A rebel court in Yemen's insurgent-held capital has sentenced President Abedrabbo Mansour Hadi to death for high treason in absentia, the rebel news agency has said.
Yemen on Sunday marked the second anniversary of a Saudi-led coalition starting air strikes against the Houthi rebels in support of Hadi's government, after the insurgents overran the capital Sanaa.
The court found Hadi guilty of "usurping the title of president after the end of his term in office" in February 2014, "instigating attacks by Saudi Arabia" and "undermining the independence and integrity of the Republic of Yemen", the rebel-controlled Saba agency said late Saturday.
Six members of Hadi's government were also sentenced to death for treason, it said.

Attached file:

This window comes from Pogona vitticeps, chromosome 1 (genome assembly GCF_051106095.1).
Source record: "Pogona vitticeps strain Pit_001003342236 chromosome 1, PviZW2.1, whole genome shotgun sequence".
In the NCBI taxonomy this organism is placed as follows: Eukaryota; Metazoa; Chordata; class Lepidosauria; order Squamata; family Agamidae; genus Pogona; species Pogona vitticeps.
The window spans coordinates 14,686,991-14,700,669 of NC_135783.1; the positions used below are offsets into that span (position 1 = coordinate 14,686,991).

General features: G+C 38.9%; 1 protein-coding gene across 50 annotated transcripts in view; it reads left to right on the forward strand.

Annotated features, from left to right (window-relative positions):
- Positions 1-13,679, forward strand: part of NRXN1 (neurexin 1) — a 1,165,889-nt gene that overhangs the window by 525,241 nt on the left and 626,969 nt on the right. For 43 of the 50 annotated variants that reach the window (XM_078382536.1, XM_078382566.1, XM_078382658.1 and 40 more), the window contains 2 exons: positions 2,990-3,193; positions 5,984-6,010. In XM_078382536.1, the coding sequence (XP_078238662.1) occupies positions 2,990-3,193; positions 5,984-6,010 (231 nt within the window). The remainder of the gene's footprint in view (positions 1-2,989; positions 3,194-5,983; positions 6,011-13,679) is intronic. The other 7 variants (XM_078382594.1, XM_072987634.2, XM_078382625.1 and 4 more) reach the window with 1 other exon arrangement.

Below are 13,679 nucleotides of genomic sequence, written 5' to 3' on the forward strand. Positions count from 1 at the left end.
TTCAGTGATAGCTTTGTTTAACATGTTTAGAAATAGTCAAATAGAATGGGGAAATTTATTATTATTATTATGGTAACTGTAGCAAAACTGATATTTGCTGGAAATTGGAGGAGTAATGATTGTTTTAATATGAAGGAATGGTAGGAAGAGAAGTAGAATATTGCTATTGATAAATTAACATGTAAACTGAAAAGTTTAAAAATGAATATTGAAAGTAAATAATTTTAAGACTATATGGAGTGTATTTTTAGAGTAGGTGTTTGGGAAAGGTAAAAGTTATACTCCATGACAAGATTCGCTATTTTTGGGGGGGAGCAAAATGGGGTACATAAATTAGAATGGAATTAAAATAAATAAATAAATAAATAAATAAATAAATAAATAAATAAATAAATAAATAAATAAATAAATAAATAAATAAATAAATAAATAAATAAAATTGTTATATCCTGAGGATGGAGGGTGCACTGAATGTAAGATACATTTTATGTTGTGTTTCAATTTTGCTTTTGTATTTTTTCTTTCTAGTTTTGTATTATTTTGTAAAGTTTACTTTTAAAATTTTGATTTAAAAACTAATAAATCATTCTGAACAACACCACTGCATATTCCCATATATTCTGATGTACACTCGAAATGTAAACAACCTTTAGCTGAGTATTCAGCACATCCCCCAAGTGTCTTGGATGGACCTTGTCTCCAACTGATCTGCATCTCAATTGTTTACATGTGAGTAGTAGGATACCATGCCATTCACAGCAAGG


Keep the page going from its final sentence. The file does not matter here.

On Sunday, hundreds of thousands of Huthi supporters flooded the streets of Sanaa for a mass rally against Saudi Arabia's role in the war, an AFP reporter at the site said.
That came a day after former president Ali Abdullah Saleh, who is allied to the Huthis, slammed Riyadh in a speech marking two years since the coalition's military intervention.
"Free Yemenis will continue to choose resistance, as long as the coalition led by Saudi Arabia continues to choose war," Saba quoted Saleh as saying.
Rebel leader Abdul Malik al-Houthi said the Saudi-led coalition had been "living under the illusion that they can take Yemen in a week or a month... but have sunk into the mud," it said.
Hadi's forces have gained ground in southern Yemen since the coalition's intervention in March 2015, but the Houthis still control the capital and strategic ports on the Red Sea coastline.
More than 7,700 people have been killed and over 40,000 injured over the past two years, the United Nations says.
Three million people have been displaced and the country faces a serious threat of famine, it says.